Hi Prudie! Things have been a bit tense in my relationship lately. I take some of the blame since I have been out late a lot more than usual in the past few months with my new hobby. Well, last night I got home (late) and my boyfriend was livid. He said "You know this little hobby of yours has gone too far. Why can't you for once do something for me?" I probably deserved it, but I shot back a sarcastic "Like what?" - at which point he jumped me. Now, I admit I didn't exactly do anything to stop him and I certainly willingly participated, but deep down I didn't really feel like I was comfortably complicit with the whole thing. I left in a huff this morning and we haven't talked about it, but we have symphony tickets tonight and I have this bad feeling I might cause a scene. What should I do?

A.
Emily Yoffe :

And here we have a textbook case in failure to communicate. You have a new, unnamed hobby that keeps you out late at night. You know this is annoying your partner, but instead of you two talking about it and coming to some understanding, you disappear and he seethes. Then you come home, you both treat each other with hostility, and he initiates revenge sex. I'm not sure what you're asking me about this. Do you want to know if what happened qualified as a sexual assault that you should call into the police? Or did he violate some basic understanding of your relationship and you feel you can't continue in it? As for the former question, your acknowledge that you didn't stop him and you "certainly willingly participated" -- even if deep down you were uncomfortable. So you gave sufficient consent to keep this a private matter.  Some couples enjoy these kind of anger-fueled sexual encounters, but at best you had mixed feelings about it. So get them out in the open. Yes, you have symphony ticket -- and maybe if you're hearing the 1812 Overture it would suit the mood. But tell your boyfriend that you two need to talk before you go to the concert hall. If you things are so bad between you, forgoing the symphony is a small price to pay for addressing some profound issues in your relationship. And if you have a bad feeling you may cause a scene, you certainly don't want to steal the thunder from the timpanist.

– April 21, 2014 12:45 PM
Q.

re: TO CATCH A PREDATOR

One thing to consider: that this poor girl seeking justice may not be believed unless there's corroboration. She may well be going through a kind of hell right now, needing someone to come forward.
A.
Emily Yoffe :

Good point. Surely he's preyed on more than two girls, but I agree that the letter writer -- though I understand her reluctance -- should consider his current victim.

– April 21, 2014 12:49 PM
Q.

Paternity Test

I've been married just over two years, and if you had asked me two weeks ago I would've said my husband was near-perfect. We'd been trying for almost a year to get pregnant, so I was over the moon to show him the positive test result. Then everything came crashing down when he asked me to take a paternity test for his "peace of mind." I've never given him the slightest reason to doubt my fidelity (which he acknowledges) and he doesn't have a history of being cheated on, although I am his first serious relationship). But he says he just can't bond with our child until he knows for sure it's his. I absolutely refuse to do a test during my pregnancy - there is a (very) small chance of miscarriage that I'm just not willing to take for a non-medical reason. He agreed to wait till the birth, but has now turned into a different person - distant and polite. I know that the next step is counseling, except I'm at the point that I'm not sure I even want to save the marriage. What sort of dad is he going to be if his love and trust for me is so conditional? Part of me is strongly tempted to say "You're right, this child is not yours" and just raise it myself. Am I over-reacting?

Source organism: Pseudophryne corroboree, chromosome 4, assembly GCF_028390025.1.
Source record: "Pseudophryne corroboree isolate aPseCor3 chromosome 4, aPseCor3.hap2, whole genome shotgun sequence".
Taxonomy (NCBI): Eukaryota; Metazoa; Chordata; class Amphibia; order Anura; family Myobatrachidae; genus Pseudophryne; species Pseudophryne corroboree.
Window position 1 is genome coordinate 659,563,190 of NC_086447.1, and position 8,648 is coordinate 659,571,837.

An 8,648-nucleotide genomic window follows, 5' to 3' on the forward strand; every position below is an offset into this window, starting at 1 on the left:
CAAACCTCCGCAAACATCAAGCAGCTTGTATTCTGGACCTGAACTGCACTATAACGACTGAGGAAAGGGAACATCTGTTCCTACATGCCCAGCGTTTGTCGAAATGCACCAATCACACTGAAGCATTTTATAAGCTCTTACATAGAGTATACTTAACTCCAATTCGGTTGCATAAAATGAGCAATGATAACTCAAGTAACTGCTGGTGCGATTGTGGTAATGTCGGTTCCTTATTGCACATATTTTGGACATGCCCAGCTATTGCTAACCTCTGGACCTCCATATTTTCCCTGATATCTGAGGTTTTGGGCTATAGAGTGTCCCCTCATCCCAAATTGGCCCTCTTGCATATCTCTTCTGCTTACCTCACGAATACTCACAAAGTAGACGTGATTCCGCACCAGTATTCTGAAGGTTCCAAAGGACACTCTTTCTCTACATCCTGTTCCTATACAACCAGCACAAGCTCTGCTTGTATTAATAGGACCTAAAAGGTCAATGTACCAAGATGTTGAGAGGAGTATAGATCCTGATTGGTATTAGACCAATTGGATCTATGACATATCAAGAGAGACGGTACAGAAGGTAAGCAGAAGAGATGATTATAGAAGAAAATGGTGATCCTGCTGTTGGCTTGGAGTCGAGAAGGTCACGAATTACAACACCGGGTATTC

A.
Emily Yoffe :

There's a strange mental disorder called Capgras delusion in which a person thinks a loved one has been replaced by an imposter.  But you are actually living this -- your husband has been replaced by a cold, hostile, accusatory lunatic. He doesn't even have the excuse of having some kind of pregnancy-related hormonal disturbance.  I don't blame you for feeling, "Who is this stranger?" But the stranger is your husband who until this bizarre personality change was a the love of your life. You need to tell him you two need counseling now, that you have never been so shaken, and that he is making you questionthe foundation of your marriage. If he won't go, then you have to go by yourself.  Do not make any major decisions right now.  Let's hope that long before your child is born, your husband will have returned from what turns out to be a temporary derangement.

– April 21, 2014 1:01 PM
Q.

Mom vs. the Stepidiot

I thank the higher powers every day that my daughter Emma is in recovery from the eating disorder that almost took her life and that she has found a medication and a counselor that help her manage her clinical depression. She is sixteen and has a bright future in front of her, and I worry that her stepmother Celia is interfering with her improvement. Celia obsesses about her weight constantly, even in front of Emma. Emma has asked her to not count calories in front of her or invite her to go on diets, but Celia persists. She also chastises Emma for her "negative outlook" (i.e. her depression) because she comes from a loving, well-off family and doesn't have a "good reason" to be so unhappy. My ex-husband has talked to Celia about how her behavior hurts Emma, but she hasn't changed. He doesn't want to "push the issue" too much, because they have kids together too. I'm at my wit's end. Short of suing for sole custody, how can I protect my kids?

A.
Emily Yoffe :